Too often dismissed as one of those late career films where John Wayne was merely going through the motions, The Train Robbers is actually one of the iconic western star’s better Seventies vehicles. Certainly more so than Andrew V. McLaglen's routine Cahill, U.S. Marshall released the same year. Though it lacks the depth and lyricism found in Wayne's earlier The Cowboys (1972) and later The Shootist (1976), The Train Robbers benefits from the wit and panache inherent in the script and direction of underrated western hand Burt Kennedy; here reuniting with Wayne after their previous wild west caper The War Wagon (1967). Kennedy layers his rollicking action-comedy script with disarming ruminations about growing old and seeking second chances. Whether it is Wayne's tough but fair-minded Lane, Rod Taylor's rascally Grady or ultimately even Ann-Margret's enigmatic widow, all of these characters are looking for their second wind. The gold is merely a means to achieve that end. Sharing the adventure reawakens a sense of purpose in ageing cowboys Lane, Jesse and Grady. Meanwhile riding alongside a man as morally upright and capable as Lane gives new companions Calhoun (Christopher George, here an ally after opposing the Duke in El Dorado (1967) though seemingly cast younger than he actually was) and Ben (Blue Velvet crooner Bobby Vinton in his second role in a John Wayne film after being shot to pieces in Big Jake (1971)) something to believe in. By the movie's twist ending everybody seems revitalized and ready for the next ride.

What The Train Robbers does lack though is a strong villain. Or indeed any characterized villain. What we get instead are an amorphous collective of hired guns viewed from afar but a menacing presence nonetheless. Influenced by the presentation of the posse pursuing Butch Cassidy and the Sundance Kid (1969) the nameless mob has been interpreted by some fans as a quasi-mythic manifestation of every cinematic antagonist that ever drew down on the redoubtable Duke. Literally the ghosts of his past. Of course others might feel such a reading grants the film a sophistication it does not really have. Nevertheless as with a lot of Wayne's Seventies output the star brings with him the weight of his past roles in a manner that bolsters his stature here. While Wayne remains the primary draw the supporting cast are an amiable bunch with Taylor essaying the kind of lovable rogue Dean Martin usually played and Ben Johnson basically playing Ben Johnson. By this point all of his sidekick roles in John Wayne movies were all the same. Ann-Margret proves a worthy sparring partner for the Duke bringing the right mix of vulnerability and steely-eyed determination. The celebrated sex symbol was a trooper simply for showing up here. Only a few months prior she suffered a near fatal fall that left her with facial injuries and severe pain. The film flirts with a May-December romance that Wayne gently, amusingly rebukes when he tells Ann-Margret: "I’ve got saddle-bags older than you."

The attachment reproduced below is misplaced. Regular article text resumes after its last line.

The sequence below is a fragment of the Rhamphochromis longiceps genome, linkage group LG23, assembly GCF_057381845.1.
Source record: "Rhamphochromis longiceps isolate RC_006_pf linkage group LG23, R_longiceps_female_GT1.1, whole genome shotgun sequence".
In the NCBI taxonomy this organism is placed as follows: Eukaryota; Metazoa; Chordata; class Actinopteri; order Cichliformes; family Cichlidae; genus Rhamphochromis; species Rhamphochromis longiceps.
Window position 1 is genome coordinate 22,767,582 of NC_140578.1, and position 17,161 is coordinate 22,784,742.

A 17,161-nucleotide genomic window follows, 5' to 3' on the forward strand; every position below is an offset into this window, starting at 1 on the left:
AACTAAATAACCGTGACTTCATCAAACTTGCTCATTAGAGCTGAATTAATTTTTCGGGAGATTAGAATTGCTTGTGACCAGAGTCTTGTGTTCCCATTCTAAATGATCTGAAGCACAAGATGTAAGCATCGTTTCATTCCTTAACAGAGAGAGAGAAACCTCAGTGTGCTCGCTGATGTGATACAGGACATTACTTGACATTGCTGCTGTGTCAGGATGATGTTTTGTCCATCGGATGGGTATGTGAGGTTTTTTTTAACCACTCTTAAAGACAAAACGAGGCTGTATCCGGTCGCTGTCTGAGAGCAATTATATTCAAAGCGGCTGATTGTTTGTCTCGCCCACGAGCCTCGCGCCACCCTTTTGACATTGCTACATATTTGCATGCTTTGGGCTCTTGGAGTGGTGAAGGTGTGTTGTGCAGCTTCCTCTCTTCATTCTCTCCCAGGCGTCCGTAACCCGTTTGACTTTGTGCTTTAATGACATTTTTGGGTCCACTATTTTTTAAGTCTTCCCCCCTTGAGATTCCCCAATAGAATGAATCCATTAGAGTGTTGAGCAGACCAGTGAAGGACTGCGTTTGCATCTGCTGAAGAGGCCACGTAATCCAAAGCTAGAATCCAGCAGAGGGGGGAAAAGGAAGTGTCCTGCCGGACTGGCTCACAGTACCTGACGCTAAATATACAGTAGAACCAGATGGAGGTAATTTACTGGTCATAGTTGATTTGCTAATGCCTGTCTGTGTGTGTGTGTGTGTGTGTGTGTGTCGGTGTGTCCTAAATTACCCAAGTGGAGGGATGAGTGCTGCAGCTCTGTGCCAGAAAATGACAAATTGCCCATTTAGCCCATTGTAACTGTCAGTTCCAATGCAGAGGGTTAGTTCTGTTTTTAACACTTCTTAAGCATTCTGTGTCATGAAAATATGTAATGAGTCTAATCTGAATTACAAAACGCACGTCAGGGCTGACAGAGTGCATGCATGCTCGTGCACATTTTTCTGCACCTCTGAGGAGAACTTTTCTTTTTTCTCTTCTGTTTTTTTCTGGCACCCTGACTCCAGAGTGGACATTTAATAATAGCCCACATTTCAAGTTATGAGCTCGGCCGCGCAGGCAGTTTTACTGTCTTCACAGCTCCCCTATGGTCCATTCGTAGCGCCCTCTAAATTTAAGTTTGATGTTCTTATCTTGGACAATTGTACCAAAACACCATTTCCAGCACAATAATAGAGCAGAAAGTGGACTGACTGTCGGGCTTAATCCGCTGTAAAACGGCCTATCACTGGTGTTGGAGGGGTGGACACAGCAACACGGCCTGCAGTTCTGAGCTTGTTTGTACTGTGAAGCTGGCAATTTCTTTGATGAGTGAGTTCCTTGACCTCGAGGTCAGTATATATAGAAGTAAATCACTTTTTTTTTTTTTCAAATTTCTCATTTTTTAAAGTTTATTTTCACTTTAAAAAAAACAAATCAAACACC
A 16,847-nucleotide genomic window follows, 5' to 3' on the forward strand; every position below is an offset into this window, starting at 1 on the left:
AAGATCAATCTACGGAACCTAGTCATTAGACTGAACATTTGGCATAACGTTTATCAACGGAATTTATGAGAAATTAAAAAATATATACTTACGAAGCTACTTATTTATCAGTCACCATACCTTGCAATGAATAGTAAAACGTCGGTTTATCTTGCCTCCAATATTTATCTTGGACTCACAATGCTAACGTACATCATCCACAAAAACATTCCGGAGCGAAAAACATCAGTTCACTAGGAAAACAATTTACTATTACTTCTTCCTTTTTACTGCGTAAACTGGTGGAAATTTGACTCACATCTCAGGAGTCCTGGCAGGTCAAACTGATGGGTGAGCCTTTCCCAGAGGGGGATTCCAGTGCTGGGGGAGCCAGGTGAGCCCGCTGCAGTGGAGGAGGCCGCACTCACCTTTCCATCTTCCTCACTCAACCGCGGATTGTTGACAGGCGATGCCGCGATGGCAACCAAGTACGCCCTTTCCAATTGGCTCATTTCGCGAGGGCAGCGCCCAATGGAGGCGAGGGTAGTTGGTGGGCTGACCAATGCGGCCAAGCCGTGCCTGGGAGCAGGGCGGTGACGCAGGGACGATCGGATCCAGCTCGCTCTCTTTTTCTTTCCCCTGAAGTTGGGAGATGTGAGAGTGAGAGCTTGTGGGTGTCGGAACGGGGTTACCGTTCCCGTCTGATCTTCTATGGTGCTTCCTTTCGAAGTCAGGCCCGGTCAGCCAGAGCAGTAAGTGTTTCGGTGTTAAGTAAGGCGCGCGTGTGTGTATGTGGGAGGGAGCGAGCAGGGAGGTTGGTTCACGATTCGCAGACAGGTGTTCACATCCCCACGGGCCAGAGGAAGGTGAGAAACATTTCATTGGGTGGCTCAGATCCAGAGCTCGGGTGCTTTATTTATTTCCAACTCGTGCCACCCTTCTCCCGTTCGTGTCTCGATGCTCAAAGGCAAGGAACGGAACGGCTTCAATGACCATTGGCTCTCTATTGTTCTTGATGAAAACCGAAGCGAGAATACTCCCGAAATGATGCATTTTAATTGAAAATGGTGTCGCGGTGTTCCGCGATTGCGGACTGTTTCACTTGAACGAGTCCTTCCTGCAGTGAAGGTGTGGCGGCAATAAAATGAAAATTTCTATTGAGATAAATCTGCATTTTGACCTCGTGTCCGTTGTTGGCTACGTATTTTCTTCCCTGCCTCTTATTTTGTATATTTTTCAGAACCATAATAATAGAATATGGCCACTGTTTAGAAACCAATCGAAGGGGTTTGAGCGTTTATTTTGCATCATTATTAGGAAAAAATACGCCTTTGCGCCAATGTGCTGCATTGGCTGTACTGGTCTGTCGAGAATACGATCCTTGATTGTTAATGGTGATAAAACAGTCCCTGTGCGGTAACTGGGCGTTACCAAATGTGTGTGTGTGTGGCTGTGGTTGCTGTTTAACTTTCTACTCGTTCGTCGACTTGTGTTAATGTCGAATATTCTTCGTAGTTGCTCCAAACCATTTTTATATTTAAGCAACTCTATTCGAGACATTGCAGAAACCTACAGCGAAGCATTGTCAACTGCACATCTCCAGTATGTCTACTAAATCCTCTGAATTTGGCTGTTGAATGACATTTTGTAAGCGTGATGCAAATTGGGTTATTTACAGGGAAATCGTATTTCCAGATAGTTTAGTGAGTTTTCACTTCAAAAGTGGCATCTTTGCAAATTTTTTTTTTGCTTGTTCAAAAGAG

Reviewer: Andrew Pragasam

 

This review has been viewed 296 time(s).

As a member you could Rate this film

 
Review Comments (0)


Untitled 1

Login
  Username:
 
  Password:
 
   
 
Forgotten your details? Enter email address in Username box and click Reminder. Your details will be emailed to you.
   

Latest Poll
Which star probably has psychic powers?
Laurence Fishburne
Nicolas Cage
Anya Taylor-Joy
Patrick Stewart
Sissy Spacek
Michelle Yeoh
Aubrey Plaza
Tom Cruise
Beatrice Dalle
Michael Ironside
   
 
   

Recent Visitors
Darren Jones
Enoch Sneed
Andrew Pragasam
Graeme Clark
Mary Sibley
  Desbris M
  Sheila Reeves
Paul Smith
   

 

Last Updated: